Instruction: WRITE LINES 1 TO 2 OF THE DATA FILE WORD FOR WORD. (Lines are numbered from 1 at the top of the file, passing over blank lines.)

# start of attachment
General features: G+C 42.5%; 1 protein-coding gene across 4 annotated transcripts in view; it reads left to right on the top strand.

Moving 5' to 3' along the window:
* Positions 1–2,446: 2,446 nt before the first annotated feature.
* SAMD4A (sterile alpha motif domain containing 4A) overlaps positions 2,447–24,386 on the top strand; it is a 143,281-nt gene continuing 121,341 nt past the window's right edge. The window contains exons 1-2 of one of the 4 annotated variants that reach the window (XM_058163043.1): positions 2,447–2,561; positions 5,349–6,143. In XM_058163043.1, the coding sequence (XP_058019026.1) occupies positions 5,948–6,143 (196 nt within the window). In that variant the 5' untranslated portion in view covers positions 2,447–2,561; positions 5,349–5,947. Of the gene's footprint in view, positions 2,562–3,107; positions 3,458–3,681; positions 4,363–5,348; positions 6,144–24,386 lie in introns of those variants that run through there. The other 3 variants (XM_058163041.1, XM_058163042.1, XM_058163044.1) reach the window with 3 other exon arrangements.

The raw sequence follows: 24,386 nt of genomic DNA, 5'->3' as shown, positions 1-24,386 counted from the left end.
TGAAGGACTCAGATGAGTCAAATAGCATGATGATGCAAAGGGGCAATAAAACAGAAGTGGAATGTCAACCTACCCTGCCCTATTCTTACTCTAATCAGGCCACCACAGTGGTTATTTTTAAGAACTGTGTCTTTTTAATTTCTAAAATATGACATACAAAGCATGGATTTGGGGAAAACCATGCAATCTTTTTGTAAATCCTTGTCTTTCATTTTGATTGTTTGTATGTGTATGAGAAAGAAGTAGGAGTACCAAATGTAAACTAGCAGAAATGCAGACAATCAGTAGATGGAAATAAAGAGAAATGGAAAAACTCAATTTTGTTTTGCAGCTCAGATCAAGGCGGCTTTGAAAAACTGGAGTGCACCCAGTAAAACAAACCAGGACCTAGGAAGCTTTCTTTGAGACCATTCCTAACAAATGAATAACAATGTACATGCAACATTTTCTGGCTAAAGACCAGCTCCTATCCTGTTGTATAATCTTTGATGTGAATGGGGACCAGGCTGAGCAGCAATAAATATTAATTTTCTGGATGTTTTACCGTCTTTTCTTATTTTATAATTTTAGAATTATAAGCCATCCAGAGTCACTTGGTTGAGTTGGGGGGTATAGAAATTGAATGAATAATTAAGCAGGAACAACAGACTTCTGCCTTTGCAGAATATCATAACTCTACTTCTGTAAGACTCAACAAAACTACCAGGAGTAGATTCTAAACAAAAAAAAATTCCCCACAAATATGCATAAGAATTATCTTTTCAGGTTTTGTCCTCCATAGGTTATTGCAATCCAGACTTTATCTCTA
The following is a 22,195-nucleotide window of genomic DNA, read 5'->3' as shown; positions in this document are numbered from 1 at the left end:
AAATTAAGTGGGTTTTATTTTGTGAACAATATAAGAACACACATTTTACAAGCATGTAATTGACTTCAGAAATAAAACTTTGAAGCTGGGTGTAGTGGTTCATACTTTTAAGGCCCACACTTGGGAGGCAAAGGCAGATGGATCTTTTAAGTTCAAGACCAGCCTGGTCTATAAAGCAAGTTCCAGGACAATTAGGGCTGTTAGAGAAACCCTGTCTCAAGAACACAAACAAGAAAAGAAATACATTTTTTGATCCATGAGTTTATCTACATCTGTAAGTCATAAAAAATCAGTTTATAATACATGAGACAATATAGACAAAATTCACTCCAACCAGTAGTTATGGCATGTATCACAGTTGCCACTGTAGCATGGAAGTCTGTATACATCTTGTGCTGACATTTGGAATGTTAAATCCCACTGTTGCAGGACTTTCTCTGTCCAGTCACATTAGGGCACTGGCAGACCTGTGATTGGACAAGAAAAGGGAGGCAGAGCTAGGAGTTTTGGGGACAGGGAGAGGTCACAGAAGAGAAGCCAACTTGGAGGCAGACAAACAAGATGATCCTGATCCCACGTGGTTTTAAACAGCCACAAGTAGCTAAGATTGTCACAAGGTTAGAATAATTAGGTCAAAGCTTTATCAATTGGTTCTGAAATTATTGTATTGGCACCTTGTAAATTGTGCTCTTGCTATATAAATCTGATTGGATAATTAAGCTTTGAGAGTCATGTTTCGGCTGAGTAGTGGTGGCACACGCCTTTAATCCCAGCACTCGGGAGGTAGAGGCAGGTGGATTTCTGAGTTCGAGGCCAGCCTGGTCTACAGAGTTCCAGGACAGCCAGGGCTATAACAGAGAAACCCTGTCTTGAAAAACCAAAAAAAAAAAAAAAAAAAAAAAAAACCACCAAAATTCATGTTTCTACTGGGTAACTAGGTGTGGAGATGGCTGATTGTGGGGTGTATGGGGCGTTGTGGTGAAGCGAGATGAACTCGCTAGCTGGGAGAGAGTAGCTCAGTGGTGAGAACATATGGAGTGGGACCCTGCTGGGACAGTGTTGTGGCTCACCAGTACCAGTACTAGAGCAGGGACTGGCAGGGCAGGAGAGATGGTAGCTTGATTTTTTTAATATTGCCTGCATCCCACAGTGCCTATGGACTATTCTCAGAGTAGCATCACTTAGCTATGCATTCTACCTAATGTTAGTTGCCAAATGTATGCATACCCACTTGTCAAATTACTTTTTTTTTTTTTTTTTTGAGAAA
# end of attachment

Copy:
General features: G+C 42.5%; 1 protein-coding gene across 4 annotated transcripts in view; it reads left to right on the top strand.

Moving 5' to 3' along the window: